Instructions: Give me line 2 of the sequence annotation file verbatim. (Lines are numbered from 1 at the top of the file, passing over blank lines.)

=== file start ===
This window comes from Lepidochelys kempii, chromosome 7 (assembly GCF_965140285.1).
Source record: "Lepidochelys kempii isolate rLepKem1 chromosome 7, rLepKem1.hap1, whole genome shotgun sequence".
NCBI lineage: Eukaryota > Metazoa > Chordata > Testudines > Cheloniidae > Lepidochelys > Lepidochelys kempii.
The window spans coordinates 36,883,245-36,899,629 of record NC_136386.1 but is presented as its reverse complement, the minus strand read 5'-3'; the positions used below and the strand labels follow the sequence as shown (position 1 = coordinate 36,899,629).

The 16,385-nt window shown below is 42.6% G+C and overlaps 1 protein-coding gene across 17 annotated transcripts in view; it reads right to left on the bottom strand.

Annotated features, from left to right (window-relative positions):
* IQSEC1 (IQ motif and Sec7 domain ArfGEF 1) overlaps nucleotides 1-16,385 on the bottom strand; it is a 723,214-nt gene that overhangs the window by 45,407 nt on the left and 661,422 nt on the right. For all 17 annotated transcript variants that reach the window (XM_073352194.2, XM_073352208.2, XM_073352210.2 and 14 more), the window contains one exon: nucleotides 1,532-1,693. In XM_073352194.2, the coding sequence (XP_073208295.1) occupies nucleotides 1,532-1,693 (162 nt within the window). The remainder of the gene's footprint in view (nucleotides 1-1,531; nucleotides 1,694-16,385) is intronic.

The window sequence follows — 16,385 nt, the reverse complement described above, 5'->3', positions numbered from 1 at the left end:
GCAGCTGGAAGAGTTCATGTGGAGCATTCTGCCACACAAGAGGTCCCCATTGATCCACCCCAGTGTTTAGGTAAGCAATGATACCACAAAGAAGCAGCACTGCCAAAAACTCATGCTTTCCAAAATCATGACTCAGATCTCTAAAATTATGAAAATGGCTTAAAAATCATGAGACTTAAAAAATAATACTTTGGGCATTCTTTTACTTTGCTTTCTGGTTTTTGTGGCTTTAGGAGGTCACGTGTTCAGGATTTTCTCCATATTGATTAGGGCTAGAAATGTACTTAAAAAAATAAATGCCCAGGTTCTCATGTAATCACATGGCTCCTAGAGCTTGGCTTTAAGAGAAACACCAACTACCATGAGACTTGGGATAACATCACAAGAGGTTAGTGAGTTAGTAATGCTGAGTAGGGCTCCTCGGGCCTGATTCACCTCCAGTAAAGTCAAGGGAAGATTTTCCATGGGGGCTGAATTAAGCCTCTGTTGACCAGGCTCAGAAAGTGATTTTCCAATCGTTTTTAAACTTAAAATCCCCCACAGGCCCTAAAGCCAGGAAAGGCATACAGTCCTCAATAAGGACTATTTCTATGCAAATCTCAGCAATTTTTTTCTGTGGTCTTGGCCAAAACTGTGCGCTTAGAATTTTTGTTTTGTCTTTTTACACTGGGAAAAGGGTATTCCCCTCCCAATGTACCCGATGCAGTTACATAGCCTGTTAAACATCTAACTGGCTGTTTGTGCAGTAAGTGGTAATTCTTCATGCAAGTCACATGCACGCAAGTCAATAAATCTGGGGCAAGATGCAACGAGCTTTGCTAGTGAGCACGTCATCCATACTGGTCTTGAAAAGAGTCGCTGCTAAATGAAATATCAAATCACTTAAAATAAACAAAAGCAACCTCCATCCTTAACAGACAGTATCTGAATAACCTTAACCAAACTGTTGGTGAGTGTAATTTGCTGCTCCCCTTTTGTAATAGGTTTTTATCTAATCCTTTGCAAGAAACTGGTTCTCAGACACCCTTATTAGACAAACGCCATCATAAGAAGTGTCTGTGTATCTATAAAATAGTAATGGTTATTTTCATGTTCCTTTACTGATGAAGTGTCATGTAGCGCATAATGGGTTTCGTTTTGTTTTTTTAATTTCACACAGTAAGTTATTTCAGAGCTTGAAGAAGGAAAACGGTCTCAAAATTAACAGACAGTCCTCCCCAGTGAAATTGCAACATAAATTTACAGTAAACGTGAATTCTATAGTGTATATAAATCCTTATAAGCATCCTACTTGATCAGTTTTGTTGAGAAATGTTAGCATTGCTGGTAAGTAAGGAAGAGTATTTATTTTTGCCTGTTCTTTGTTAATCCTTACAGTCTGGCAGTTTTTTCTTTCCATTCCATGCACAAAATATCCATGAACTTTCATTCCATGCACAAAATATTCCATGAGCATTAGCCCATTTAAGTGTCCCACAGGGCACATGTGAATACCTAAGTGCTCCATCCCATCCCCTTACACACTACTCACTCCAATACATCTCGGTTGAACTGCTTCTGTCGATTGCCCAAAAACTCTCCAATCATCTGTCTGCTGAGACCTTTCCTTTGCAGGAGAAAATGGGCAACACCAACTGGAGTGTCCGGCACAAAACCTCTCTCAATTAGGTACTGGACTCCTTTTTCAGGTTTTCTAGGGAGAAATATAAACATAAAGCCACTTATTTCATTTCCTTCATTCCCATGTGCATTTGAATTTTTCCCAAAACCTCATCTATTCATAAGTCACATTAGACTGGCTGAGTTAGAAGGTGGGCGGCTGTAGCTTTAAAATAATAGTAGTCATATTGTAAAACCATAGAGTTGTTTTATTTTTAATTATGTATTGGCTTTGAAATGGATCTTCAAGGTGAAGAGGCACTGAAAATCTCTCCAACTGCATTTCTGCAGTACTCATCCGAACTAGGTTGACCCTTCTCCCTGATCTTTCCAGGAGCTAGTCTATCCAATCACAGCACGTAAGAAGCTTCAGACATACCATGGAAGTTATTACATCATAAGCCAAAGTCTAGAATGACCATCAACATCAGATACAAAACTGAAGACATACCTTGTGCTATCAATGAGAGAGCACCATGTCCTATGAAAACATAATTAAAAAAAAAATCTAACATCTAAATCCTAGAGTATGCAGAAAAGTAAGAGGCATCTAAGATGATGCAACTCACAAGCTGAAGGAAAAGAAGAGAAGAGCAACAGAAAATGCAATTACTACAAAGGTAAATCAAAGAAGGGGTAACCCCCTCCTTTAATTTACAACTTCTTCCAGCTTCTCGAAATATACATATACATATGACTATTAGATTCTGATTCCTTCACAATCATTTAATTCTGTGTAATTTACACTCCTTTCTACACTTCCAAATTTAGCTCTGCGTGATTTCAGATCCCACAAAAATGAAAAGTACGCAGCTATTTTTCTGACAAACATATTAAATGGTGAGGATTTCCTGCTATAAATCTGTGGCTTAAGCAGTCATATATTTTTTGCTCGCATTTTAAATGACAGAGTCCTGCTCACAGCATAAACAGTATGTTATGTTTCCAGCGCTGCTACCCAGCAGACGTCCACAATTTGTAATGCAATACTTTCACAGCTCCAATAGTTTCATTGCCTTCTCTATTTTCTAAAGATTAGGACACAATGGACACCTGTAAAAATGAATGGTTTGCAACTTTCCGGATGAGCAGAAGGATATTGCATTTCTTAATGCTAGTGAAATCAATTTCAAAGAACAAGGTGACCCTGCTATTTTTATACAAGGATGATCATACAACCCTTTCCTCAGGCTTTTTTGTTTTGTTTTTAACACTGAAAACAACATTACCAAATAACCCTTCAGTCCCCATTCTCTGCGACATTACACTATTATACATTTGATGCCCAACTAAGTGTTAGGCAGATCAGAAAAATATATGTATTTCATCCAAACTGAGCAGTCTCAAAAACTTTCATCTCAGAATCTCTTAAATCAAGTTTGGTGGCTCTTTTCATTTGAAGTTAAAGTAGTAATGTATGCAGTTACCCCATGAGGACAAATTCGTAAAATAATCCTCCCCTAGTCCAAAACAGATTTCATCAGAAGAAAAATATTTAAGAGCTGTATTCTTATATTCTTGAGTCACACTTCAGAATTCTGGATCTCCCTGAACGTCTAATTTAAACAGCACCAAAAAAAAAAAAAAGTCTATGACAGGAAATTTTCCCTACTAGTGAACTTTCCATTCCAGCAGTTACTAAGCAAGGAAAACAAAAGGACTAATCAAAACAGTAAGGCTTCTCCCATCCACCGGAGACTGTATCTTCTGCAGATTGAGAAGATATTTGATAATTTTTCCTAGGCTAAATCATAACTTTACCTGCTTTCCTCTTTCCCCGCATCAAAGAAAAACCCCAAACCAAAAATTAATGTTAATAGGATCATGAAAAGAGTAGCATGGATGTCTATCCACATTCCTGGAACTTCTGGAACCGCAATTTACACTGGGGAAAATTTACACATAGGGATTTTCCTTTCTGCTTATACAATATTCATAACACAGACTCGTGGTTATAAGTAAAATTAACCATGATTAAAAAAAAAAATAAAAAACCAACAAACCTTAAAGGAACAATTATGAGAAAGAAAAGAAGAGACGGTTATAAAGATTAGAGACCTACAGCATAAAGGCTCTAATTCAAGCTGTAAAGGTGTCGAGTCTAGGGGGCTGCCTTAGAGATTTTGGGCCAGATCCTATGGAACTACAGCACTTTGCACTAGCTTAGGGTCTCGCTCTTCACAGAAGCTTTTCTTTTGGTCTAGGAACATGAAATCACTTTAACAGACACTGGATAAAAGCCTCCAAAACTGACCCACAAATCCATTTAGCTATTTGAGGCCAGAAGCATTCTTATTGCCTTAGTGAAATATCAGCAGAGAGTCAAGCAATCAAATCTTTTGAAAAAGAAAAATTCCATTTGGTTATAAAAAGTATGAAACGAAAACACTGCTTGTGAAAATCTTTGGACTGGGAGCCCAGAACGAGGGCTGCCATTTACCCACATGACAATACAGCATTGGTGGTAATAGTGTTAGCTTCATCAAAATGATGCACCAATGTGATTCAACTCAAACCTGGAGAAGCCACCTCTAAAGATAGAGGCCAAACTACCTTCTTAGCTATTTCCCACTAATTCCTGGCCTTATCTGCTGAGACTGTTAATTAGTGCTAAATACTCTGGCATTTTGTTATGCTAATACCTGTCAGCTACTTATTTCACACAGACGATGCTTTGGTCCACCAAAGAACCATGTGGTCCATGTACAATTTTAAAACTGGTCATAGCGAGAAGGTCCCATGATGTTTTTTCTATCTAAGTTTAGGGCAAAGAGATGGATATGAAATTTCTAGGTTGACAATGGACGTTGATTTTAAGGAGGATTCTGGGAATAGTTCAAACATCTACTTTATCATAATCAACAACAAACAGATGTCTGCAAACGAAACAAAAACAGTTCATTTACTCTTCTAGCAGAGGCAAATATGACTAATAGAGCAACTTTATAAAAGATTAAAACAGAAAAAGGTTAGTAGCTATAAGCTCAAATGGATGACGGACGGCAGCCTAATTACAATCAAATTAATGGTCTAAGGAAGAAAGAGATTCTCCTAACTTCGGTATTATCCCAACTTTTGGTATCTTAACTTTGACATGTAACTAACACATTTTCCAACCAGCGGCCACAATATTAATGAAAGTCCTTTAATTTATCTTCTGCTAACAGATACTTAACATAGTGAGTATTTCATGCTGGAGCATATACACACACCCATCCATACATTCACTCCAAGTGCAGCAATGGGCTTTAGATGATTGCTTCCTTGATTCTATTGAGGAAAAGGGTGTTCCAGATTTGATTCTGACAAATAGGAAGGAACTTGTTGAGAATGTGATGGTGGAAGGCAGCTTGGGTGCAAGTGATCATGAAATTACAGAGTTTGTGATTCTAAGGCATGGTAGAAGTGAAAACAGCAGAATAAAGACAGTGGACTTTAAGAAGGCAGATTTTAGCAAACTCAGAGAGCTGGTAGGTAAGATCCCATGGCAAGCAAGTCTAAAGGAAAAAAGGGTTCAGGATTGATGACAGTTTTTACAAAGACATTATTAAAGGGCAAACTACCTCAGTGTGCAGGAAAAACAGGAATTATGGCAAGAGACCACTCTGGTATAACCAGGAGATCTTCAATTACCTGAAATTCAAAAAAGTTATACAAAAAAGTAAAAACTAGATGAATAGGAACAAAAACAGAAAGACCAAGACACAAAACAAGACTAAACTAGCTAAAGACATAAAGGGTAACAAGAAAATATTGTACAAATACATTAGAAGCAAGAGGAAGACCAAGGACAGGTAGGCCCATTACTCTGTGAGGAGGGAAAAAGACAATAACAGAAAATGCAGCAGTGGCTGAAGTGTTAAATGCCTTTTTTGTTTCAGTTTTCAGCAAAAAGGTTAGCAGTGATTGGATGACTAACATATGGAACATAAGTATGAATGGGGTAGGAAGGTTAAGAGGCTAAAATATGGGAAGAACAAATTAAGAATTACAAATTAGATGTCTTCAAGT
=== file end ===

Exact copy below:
Source record: "Lepidochelys kempii isolate rLepKem1 chromosome 7, rLepKem1.hap1, whole genome shotgun sequence".